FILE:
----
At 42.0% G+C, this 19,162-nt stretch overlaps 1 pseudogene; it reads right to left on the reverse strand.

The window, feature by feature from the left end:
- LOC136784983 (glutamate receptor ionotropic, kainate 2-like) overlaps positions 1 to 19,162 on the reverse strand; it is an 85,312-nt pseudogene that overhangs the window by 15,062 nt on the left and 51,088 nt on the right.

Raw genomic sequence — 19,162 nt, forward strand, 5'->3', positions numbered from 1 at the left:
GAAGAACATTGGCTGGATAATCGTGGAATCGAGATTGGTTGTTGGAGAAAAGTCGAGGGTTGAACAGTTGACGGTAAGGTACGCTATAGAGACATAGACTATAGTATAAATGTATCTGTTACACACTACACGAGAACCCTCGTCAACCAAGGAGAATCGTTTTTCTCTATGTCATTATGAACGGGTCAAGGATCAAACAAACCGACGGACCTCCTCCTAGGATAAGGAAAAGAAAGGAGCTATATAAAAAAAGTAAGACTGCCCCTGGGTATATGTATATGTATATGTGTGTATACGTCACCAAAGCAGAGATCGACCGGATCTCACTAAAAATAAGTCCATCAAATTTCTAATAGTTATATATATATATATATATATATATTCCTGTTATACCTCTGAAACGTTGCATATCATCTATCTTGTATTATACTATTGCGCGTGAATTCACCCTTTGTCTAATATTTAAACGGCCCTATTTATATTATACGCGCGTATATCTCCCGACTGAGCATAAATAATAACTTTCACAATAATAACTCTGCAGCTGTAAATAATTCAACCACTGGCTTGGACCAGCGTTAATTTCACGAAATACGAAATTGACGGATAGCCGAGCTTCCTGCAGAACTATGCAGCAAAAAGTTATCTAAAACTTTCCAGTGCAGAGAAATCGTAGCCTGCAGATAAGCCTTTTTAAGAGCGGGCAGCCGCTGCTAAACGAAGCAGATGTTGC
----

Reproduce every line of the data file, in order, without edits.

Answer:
At 42.0% G+C, this 19,162-nt stretch overlaps 1 pseudogene; it reads right to left on the reverse strand.

The window, feature by feature from the left end:
- LOC136784983 (glutamate receptor ionotropic, kainate 2-like) overlaps positions 1 to 19,162 on the reverse strand; it is an 85,312-nt pseudogene that overhangs the window by 15,062 nt on the left and 51,088 nt on the right.

Raw genomic sequence — 19,162 nt, forward strand, 5'->3', positions numbered from 1 at the left:
GAAGAACATTGGCTGGATAATCGTGGAATCGAGATTGGTTGTTGGAGAAAAGTCGAGGGTTGAACAGTTGACGGTAAGGTACGCTATAGAGACATAGACTATAGTATAAATGTATCTGTTACACACTACACGAGAACCCTCGTCAACCAAGGAGAATCGTTTTTCTCTATGTCATTATGAACGGGTCAAGGATCAAACAAACCGACGGACCTCCTCCTAGGATAAGGAAAAGAAAGGAGCTATATAAAAAAAGTAAGACTGCCCCTGGGTATATGTATATGTATATGTGTGTATACGTCACCAAAGCAGAGATCGACCGGATCTCACTAAAAATAAGTCCATCAAATTTCTAATAGTTATATATATATATATATATATATATTCCTGTTATACCTCTGAAACGTTGCATATCATCTATCTTGTATTATACTATTGCGCGTGAATTCACCCTTTGTCTAATATTTAAACGGCCCTATTTATATTATACGCGCGTATATCTCCCGACTGAGCATAAATAATAACTTTCACAATAATAACTCTGCAGCTGTAAATAATTCAACCACTGGCTTGGACCAGCGTTAATTTCACGAAATACGAAATTGACGGATAGCCGAGCTTCCTGCAGAACTATGCAGCAAAAAGTTATCTAAAACTTTCCAGTGCAGAGAAATCGTAGCCTGCAGATAAGCCTTTTTAAGAGCGGGCAGCCGCTGCTAAACGAAGCAGATGTTGC